Compared with 2008, more Americans “conservative” in general, and on issues
by Lydia Saad
PRINCETON, NJ -- Conservatives continue to outnumber moderates and liberals in the American populace in 2009, confirming a finding that Gallup first noted in June. Forty percent of Americans describe their political views as conservative, 36% as moderate, and 20% as liberal. This marks a shift from 2005 through 2008, when moderates were tied with conservatives as the most prevalent group.
The 2009 data are based on 16 separate Gallup surveys conducted from January through September, encompassing more than 5,000 national adults per quarter. Conservatives have been the dominant ideological group each quarter, with between 39% and 41% of Americans identifying themselves as either "very conservative" or "conservative." Between 35% and 37% of Americans call themselves "moderate," while the percentage calling themselves "very liberal" or "liberal" has consistently registered between 20% and 21% -- making liberals the smallest of the three groups.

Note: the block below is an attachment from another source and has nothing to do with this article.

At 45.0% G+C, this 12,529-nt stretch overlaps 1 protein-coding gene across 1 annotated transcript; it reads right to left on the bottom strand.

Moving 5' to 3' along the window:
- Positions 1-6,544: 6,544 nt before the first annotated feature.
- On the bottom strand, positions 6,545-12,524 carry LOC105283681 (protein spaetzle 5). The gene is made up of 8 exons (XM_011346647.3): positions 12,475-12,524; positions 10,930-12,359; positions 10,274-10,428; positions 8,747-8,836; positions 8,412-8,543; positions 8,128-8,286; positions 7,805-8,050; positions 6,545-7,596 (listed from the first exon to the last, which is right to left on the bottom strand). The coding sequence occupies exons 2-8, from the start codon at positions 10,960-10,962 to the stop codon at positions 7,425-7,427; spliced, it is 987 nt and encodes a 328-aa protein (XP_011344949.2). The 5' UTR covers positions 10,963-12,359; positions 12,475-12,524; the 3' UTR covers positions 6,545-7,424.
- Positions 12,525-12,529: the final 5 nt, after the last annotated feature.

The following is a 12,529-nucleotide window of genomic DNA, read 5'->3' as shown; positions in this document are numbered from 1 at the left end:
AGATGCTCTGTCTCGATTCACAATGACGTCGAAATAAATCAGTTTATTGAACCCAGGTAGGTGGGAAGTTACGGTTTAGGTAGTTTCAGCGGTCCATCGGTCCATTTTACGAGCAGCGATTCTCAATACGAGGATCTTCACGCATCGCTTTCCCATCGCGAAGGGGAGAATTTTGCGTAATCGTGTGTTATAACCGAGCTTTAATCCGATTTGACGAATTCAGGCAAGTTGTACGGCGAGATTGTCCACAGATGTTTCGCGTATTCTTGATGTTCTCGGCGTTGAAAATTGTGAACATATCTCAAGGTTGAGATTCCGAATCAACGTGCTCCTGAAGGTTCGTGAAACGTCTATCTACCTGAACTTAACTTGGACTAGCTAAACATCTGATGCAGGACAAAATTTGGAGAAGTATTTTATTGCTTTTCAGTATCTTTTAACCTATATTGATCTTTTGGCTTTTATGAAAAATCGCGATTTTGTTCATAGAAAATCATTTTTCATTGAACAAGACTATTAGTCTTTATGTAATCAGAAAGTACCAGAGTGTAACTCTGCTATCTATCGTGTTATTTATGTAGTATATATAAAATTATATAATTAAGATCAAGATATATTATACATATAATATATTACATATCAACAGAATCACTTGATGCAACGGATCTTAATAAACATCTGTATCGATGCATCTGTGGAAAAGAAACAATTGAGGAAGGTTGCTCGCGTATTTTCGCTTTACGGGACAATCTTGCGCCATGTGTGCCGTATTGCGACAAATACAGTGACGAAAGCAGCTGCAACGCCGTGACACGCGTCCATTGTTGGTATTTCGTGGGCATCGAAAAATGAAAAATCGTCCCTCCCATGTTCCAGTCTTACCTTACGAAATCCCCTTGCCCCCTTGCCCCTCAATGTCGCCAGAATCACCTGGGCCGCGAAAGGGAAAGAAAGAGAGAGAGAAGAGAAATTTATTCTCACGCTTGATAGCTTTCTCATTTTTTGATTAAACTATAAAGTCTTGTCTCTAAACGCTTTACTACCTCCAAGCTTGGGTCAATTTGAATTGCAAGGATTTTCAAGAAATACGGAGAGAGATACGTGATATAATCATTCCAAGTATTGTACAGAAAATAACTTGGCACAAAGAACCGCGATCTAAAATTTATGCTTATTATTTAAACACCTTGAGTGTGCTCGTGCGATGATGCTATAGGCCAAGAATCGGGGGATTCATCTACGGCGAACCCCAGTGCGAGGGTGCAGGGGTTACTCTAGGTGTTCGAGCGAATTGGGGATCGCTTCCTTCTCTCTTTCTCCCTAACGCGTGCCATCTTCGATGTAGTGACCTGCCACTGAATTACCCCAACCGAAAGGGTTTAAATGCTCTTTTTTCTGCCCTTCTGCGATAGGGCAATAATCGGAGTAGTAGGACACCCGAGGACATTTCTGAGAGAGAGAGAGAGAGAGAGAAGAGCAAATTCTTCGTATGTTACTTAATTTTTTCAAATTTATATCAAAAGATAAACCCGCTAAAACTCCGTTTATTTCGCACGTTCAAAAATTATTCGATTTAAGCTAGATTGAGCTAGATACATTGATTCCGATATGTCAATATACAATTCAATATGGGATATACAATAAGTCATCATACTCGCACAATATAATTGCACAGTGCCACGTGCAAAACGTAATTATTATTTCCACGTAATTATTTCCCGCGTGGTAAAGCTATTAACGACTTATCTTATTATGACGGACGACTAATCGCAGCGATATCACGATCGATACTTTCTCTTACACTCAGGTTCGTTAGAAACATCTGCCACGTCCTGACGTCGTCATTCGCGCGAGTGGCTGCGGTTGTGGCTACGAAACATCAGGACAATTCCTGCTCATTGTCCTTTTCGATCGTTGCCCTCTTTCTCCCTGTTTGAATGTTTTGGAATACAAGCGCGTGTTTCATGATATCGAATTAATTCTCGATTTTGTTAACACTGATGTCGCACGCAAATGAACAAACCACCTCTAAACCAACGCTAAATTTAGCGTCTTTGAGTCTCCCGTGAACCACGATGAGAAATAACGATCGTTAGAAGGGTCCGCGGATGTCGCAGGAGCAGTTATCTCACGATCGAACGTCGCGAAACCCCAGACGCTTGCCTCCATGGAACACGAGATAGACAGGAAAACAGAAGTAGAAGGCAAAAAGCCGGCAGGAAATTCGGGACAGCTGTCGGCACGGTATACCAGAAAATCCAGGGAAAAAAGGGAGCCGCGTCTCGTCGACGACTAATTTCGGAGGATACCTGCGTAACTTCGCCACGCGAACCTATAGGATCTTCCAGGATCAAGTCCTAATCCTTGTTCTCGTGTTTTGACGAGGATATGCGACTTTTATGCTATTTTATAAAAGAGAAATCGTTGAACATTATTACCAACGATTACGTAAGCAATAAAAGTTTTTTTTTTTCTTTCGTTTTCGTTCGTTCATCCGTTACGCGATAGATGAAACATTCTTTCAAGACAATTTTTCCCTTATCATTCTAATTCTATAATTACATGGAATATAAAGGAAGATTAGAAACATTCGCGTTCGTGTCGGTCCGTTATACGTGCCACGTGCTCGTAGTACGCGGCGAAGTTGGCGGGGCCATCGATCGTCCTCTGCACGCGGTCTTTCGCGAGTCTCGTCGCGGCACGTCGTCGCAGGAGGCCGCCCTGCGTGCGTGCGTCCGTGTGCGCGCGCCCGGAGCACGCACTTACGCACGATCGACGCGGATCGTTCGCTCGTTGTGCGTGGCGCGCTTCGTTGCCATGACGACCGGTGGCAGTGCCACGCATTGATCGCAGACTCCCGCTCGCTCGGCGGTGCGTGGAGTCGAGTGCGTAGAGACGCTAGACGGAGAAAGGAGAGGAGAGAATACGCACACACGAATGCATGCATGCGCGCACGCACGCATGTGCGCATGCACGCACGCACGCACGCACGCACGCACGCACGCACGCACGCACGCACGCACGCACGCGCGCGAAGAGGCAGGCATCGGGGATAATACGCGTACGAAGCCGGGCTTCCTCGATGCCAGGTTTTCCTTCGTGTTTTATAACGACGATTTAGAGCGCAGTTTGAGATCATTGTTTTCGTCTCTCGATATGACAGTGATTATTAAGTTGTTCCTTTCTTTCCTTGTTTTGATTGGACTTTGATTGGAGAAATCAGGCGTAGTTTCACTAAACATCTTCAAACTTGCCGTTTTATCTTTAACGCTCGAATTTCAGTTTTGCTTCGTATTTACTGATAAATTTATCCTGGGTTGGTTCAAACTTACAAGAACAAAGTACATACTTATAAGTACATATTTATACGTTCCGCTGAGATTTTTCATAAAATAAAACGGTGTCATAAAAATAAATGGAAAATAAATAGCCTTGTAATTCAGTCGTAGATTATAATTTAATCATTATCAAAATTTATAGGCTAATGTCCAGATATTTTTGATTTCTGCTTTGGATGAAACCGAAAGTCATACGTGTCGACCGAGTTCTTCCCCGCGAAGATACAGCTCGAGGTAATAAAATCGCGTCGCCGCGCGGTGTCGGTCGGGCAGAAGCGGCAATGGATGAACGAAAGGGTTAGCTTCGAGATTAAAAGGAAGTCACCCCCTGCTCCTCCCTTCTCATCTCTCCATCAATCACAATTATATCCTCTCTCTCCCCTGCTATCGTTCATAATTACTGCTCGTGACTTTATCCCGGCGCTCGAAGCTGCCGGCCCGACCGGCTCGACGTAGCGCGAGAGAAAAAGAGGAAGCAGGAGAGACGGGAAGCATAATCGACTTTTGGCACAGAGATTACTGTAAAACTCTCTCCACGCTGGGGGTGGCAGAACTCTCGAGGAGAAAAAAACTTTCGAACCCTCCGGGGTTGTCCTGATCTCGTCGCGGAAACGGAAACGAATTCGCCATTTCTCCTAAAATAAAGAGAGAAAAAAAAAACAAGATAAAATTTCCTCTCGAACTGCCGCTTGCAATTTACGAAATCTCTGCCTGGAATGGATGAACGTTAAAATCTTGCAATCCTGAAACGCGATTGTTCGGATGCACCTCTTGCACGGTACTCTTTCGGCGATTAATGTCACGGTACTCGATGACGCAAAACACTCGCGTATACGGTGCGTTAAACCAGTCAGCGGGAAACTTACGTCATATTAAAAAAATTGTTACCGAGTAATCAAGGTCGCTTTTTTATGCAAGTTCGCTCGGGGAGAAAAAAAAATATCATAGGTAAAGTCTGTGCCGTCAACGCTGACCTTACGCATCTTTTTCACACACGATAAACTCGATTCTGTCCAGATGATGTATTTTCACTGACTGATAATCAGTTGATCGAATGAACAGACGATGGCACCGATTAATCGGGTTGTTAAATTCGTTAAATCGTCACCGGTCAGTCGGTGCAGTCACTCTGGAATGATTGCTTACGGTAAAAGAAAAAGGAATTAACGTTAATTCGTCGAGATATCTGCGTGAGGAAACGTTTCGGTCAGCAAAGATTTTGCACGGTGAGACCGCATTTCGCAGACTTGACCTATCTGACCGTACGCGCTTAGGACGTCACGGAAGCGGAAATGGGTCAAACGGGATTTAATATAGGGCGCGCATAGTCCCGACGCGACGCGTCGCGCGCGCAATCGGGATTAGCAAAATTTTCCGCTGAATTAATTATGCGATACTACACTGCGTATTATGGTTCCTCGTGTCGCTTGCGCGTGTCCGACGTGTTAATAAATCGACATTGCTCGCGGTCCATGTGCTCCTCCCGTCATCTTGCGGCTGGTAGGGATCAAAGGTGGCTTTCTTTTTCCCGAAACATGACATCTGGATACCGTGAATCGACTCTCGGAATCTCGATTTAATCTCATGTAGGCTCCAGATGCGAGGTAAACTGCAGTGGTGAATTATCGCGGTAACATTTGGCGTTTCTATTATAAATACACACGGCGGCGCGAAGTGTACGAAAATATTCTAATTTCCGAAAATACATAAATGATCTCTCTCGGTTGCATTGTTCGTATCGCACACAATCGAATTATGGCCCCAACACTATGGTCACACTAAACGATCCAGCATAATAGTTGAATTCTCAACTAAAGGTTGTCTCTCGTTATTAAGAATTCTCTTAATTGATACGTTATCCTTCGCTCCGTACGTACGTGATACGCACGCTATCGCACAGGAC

Independents Inch to the Right
Changes among political independents appear to be the main reason the percentage of conservatives has increased nationally over the past year: the 35% of independents describing their views as conservative in 2009 is up from 29% in 2008. By contrast, among Republicans and Democrats, the percentage who are "conservative" has increased by one point each.
As is typical in recent years, Republicans are far more unified in their political outlook than are either independents or Democrats. While 72% of Republicans in 2009 call their views conservative, independents are closely split between the moderate and conservative labels (43% and 35%, respectively). Democrats are about evenly divided between moderates (39%) and liberals (37%).
Americans Also Moving Right on Some Issues
In addition to the increase in conservatism on this general ideology measure, Gallup finds higher percentages of Americans expressing conservative views on several specific issues in 2009 than in 2008.